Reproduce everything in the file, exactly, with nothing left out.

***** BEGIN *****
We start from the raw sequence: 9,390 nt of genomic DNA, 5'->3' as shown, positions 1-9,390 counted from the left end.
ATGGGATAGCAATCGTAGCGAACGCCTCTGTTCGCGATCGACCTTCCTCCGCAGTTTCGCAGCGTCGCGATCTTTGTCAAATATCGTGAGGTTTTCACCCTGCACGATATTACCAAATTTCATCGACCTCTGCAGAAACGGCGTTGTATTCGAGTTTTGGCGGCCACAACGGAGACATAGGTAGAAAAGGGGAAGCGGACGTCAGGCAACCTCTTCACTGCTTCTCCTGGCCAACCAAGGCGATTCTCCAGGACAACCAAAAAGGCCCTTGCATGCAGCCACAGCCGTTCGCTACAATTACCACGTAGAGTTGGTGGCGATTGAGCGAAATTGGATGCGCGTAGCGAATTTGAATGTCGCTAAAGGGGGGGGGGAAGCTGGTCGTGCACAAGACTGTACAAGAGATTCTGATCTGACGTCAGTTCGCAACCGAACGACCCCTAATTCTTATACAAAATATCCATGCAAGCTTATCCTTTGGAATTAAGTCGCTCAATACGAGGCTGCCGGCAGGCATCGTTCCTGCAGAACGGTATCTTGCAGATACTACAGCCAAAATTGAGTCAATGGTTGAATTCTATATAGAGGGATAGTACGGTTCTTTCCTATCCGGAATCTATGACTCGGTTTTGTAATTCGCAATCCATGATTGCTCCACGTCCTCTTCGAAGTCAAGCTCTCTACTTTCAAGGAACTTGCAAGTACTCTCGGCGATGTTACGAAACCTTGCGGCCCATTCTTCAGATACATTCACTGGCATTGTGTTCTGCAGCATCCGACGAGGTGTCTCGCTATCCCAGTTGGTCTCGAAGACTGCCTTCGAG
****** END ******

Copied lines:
We start from the raw sequence: 9,390 nt of genomic DNA, 5'->3' as shown, positions 1-9,390 counted from the left end.
ATGGGATAGCAATCGTAGCGAACGCCTCTGTTCGCGATCGACCTTCCTCCGCAGTTTCGCAGCGTCGCGATCTTTGTCAAATATCGTGAGGTTTTCACCCTGCACGATATTACCAAATTTCATCGACCTCTGCAGAAACGGCGTTGTATTCGAGTTTTGGCGGCCACAACGGAGACATAGGTAGAAAAGGGGAAGCGGACGTCAGGCAACCTCTTCACTGCTTCTCCTGGCCAACCAAGGCGATTCTCCAGGACAACCAAAAAGGCCCTTGCATGCAGCCACAGCCGTTCGCTACAATTACCACGTAGAGTTGGTGGCGATTGAGCGAAATTGGATGCGCGTAGCGAATTTGAATGTCGCTAAAGGGGGGGGGGAAGCTGGTCGTGCACAAGACTGTACAAGAGATTCTGATCTGACGTCAGTTCGCAACCGAACGACCCCTAATTCTTATACAAAATATCCATGCAAGCTTATCCTTTGGAATTAAGTCGCTCAATACGAGGCTGCCGGCAGGCATCGTTCCTGCAGAACGGTATCTTGCAGATACTACAGCCAAAATTGAGTCAATGGTTGAATTCTATATAGAGGGATAGTACGGTTCTTTCCTATCCGGAATCTATGACTCGGTTTTGTAATTCGCAATCCATGATTGCTCCACGTCCTCTTCGAAGTCAAGCTCTCTACTTTCAAGGAACTTGCAAGTACTCTCGGCGATGTTACGAAACCTTGCGGCCCATTCTTCAGATACATTCACTGGCATTGTGTTCTGCAGCATCCGACGAGGTGTCTCGCTATCCCAGTTGGTCTCGAAGACTGCCTTCGAG